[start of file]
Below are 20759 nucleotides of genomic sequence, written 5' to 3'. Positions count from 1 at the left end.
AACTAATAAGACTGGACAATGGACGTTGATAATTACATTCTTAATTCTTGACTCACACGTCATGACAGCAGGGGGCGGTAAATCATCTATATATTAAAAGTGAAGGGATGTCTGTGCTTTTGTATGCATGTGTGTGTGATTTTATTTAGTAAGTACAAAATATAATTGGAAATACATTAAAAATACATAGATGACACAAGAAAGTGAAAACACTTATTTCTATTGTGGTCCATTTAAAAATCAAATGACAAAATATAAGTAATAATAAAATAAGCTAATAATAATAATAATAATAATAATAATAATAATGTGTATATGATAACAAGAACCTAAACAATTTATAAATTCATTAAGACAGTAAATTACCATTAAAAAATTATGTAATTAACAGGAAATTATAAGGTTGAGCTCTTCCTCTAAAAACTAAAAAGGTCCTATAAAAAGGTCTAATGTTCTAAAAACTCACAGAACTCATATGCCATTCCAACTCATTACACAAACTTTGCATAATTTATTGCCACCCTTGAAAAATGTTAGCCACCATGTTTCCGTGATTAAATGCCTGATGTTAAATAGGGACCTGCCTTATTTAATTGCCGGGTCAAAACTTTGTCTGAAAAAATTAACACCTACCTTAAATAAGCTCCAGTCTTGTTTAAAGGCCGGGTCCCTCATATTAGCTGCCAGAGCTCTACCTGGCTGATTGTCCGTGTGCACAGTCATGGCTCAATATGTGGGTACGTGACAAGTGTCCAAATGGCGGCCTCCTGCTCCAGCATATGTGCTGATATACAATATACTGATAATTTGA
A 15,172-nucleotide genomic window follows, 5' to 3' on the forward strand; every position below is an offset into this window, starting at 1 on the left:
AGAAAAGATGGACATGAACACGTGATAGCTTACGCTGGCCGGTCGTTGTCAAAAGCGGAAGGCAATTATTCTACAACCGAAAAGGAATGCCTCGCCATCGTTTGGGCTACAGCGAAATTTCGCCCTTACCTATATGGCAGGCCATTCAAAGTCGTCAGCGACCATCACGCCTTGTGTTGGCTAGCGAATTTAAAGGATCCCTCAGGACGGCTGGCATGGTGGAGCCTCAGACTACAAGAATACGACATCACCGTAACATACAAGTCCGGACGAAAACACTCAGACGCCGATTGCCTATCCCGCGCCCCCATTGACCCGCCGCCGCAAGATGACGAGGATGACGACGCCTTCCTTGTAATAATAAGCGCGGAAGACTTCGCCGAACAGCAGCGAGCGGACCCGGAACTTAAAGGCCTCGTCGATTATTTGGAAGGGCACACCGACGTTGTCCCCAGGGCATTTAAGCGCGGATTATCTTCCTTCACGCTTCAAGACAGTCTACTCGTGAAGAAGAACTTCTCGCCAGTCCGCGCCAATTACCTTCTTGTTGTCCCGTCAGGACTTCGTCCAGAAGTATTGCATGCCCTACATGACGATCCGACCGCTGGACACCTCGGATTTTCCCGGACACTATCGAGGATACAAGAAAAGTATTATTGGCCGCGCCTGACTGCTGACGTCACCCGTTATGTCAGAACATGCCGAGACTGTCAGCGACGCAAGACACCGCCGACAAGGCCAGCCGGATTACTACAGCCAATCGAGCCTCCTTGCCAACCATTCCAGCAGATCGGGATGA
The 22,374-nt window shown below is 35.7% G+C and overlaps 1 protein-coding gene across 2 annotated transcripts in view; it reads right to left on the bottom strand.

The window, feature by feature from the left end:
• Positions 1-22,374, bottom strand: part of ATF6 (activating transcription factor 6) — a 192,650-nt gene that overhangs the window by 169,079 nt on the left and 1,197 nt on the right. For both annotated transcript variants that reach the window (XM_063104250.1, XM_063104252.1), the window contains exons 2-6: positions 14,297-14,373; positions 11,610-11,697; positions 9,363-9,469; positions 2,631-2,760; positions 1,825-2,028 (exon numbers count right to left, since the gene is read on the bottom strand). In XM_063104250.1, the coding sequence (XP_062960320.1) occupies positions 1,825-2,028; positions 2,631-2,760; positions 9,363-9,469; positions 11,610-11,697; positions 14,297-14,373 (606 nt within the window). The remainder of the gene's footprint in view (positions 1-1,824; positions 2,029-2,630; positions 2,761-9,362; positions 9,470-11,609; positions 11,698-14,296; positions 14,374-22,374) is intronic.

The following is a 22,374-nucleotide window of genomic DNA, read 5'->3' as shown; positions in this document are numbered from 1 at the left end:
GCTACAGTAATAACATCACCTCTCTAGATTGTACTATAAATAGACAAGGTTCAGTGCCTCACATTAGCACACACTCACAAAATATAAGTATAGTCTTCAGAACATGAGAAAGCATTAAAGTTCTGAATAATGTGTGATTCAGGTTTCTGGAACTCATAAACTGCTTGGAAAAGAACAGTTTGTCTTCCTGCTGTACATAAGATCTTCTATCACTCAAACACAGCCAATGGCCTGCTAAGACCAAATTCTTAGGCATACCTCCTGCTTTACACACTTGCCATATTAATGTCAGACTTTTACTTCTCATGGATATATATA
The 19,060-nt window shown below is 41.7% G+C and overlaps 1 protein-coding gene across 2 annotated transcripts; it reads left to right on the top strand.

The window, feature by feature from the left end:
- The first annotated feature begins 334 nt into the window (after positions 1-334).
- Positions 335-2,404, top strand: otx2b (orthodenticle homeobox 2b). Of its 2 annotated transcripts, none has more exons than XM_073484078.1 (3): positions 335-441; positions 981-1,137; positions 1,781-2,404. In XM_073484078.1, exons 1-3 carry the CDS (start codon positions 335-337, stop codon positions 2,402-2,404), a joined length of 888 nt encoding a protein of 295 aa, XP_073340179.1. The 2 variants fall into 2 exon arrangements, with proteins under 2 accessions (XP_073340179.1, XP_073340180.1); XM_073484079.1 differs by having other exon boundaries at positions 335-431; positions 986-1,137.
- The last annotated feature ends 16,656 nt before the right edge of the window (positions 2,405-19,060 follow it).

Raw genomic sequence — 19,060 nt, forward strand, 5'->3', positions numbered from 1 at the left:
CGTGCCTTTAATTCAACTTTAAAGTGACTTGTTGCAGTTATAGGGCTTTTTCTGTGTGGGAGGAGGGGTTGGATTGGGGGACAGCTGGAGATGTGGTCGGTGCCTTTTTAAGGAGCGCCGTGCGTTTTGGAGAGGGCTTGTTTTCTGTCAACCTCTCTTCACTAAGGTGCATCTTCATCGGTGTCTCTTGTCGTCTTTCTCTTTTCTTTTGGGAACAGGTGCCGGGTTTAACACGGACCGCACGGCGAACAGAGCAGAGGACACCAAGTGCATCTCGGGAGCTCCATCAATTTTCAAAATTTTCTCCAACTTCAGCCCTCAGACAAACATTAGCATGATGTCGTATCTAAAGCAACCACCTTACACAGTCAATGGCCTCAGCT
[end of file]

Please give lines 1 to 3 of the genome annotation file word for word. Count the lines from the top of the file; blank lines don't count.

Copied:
Below are 20759 nucleotides of genomic sequence, written 5' to 3'. Positions count from 1 at the left end.
AACTAATAAGACTGGACAATGGACGTTGATAATTACATTCTTAATTCTTGACTCACACGTCATGACAGCAGGGGGCGGTAAATCATCTATATATTAAAAGTGAAGGGATGTCTGTGCTTTTGTATGCATGTGTGTGTGATTTTATTTAGTAAGTACAAAATATAATTGGAAATACATTAAAAATACATAGATGACACAAGAAAGTGAAAACACTTATTTCTATTGTGGTCCATTTAAAAATCAAATGACAAAATATAAGTAATAATAAAATAAGCTAATAATAATAATAATAATAATAATAATAATAATGTGTATATGATAACAAGAACCTAAACAATTTATAAATTCATTAAGACAGTAAATTACCATTAAAAAATTATGTAATTAACAGGAAATTATAAGGTTGAGCTCTTCCTCTAAAAACTAAAAAGGTCCTATAAAAAGGTCTAATGTTCTAAAAACTCACAGAACTCATATGCCATTCCAACTCATTACACAAACTTTGCATAATTTATTGCCACCCTTGAAAAATGTTAGCCACCATGTTTCCGTGATTAAATGCCTGATGTTAAATAGGGACCTGCCTTATTTAATTGCCGGGTCAAAACTTTGTCTGAAAAAATTAACACCTACCTTAAATAAGCTCCAGTCTTGTTTAAAGGCCGGGTCCCTCATATTAGCTGCCAGAGCTCTACCTGGCTGATTGTCCGTGTGCACAGTCATGGCTCAATATGTGGGTACGTGACAAGTGTCCAAATGGCGGCCTCCTGCTCCAGCATATGTGCTGATATACAATATACTGATAATTTGA
A 15,172-nucleotide genomic window follows, 5' to 3' on the forward strand; every position below is an offset into this window, starting at 1 on the left: